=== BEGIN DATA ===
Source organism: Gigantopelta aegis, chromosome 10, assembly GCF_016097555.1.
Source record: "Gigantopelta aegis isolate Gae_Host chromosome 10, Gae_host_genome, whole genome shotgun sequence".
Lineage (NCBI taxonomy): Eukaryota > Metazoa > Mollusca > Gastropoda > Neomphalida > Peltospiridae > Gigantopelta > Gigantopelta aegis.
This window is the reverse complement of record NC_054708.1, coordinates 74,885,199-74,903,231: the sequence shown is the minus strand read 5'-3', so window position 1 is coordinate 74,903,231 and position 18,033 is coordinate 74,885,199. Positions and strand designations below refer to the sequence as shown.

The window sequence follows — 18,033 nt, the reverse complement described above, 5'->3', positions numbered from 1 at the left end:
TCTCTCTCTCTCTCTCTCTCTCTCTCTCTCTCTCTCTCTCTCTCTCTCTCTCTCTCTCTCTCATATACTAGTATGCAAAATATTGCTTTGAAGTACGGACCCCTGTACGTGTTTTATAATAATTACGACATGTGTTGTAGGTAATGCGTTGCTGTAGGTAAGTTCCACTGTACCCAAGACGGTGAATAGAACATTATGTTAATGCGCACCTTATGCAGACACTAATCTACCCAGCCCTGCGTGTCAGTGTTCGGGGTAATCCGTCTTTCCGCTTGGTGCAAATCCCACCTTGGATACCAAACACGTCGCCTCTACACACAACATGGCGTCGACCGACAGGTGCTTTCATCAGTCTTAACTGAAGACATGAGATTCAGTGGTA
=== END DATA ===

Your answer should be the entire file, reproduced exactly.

Source organism: Gigantopelta aegis, chromosome 10, assembly GCF_016097555.1.
Source record: "Gigantopelta aegis isolate Gae_Host chromosome 10, Gae_host_genome, whole genome shotgun sequence".
Lineage (NCBI taxonomy): Eukaryota > Metazoa > Mollusca > Gastropoda > Neomphalida > Peltospiridae > Gigantopelta > Gigantopelta aegis.
This window is the reverse complement of record NC_054708.1, coordinates 74,885,199-74,903,231: the sequence shown is the minus strand read 5'-3', so window position 1 is coordinate 74,903,231 and position 18,033 is coordinate 74,885,199. Positions and strand designations below refer to the sequence as shown.

The window sequence follows — 18,033 nt, the reverse complement described above, 5'->3', positions numbered from 1 at the left end:
TCTCTCTCTCTCTCTCTCTCTCTCTCTCTCTCTCTCTCTCTCTCTCTCTCTCTCTCTCTCTCATATACTAGTATGCAAAATATTGCTTTGAAGTACGGACCCCTGTACGTGTTTTATAATAATTACGACATGTGTTGTAGGTAATGCGTTGCTGTAGGTAAGTTCCACTGTACCCAAGACGGTGAATAGAACATTATGTTAATGCGCACCTTATGCAGACACTAATCTACCCAGCCCTGCGTGTCAGTGTTCGGGGTAATCCGTCTTTCCGCTTGGTGCAAATCCCACCTTGGATACCAAACACGTCGCCTCTACACACAACATGGCGTCGACCGACAGGTGCTTTCATCAGTCTTAACTGAAGACATGAGATTCAGTGGTA